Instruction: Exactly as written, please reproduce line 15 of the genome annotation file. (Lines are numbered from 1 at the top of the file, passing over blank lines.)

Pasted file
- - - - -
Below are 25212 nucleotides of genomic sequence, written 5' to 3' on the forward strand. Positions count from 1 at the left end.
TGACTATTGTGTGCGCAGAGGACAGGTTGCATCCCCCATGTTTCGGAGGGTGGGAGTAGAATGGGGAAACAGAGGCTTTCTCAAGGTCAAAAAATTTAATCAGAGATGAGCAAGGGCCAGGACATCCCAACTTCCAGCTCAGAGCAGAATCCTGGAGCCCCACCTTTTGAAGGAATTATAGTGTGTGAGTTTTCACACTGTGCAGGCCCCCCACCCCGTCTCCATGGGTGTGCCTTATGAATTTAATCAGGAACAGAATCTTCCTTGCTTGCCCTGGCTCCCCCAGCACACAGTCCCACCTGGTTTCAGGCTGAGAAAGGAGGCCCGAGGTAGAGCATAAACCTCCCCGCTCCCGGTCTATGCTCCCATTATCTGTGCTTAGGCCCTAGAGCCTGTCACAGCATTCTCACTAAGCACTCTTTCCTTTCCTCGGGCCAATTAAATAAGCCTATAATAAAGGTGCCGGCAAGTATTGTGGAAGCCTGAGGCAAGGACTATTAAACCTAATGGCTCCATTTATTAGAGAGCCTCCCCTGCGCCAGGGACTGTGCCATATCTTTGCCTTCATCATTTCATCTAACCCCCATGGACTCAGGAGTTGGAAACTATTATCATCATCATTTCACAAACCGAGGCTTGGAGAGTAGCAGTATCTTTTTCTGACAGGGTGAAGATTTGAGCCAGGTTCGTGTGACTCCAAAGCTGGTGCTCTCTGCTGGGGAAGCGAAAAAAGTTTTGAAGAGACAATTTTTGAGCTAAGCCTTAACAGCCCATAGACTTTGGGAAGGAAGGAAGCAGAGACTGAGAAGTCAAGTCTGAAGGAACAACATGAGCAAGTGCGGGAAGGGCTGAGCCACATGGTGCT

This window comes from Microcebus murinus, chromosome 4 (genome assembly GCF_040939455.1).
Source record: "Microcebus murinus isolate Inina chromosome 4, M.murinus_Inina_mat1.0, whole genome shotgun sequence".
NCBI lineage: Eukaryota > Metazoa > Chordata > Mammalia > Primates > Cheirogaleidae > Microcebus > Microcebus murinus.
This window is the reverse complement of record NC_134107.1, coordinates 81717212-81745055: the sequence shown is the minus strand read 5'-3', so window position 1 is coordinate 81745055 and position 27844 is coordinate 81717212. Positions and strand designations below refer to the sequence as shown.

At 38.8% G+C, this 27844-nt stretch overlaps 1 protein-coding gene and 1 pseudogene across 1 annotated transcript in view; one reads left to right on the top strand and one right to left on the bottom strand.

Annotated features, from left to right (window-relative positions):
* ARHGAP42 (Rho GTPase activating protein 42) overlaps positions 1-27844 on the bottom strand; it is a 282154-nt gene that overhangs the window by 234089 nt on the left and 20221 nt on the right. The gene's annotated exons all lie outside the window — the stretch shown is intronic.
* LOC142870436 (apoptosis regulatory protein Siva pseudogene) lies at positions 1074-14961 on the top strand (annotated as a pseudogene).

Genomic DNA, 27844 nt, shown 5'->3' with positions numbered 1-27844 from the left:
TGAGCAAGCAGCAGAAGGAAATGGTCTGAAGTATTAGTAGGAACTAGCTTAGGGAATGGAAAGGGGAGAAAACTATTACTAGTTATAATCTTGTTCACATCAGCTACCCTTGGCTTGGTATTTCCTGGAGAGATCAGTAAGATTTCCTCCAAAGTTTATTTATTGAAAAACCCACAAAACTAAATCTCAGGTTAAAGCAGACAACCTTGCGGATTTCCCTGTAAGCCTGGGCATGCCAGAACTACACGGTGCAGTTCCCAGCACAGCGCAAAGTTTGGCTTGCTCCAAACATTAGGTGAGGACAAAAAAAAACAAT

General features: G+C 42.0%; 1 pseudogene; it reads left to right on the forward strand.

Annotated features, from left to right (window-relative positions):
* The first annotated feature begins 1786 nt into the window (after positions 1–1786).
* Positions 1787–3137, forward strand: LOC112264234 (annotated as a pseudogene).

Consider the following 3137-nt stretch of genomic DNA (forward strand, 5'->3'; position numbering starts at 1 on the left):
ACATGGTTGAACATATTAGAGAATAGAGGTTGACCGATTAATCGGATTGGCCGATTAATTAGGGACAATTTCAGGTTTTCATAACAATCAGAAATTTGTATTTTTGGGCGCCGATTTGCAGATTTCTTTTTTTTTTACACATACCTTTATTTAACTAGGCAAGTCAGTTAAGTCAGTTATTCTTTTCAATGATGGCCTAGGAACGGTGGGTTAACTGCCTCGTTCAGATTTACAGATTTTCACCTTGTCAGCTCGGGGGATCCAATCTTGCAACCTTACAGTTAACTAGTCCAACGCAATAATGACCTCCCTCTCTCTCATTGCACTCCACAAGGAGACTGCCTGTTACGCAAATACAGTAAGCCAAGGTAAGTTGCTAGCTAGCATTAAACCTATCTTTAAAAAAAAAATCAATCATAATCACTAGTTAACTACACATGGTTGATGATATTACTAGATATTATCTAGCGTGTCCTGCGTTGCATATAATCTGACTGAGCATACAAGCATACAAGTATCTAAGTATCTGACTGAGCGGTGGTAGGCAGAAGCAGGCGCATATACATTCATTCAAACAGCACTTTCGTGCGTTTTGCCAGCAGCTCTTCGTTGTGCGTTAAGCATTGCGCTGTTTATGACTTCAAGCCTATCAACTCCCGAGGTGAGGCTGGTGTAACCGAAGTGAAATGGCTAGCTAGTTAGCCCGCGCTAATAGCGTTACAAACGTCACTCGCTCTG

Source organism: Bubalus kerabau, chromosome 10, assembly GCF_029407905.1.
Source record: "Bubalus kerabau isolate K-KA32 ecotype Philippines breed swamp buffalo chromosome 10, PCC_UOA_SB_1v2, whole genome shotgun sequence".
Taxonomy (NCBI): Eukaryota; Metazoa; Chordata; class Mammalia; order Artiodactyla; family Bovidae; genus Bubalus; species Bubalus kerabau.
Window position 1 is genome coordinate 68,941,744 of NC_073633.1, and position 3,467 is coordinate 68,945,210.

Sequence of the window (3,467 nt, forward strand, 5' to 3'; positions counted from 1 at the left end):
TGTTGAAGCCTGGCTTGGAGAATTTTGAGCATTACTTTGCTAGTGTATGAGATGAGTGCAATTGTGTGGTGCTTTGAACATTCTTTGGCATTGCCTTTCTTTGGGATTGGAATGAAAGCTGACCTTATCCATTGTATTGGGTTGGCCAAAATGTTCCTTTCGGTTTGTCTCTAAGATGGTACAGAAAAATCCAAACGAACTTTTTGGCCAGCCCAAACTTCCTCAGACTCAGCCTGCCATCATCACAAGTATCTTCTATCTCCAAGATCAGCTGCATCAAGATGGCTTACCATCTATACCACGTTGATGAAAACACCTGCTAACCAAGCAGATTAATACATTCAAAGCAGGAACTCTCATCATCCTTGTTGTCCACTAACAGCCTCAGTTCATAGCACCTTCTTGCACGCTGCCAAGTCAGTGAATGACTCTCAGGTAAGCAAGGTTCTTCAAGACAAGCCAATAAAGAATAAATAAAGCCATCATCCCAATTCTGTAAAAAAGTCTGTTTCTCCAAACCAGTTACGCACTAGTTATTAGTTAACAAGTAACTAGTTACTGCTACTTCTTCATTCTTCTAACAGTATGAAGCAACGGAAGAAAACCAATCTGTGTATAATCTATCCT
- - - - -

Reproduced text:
* The first annotated feature begins 1786 nt into the window (after positions 1–1786).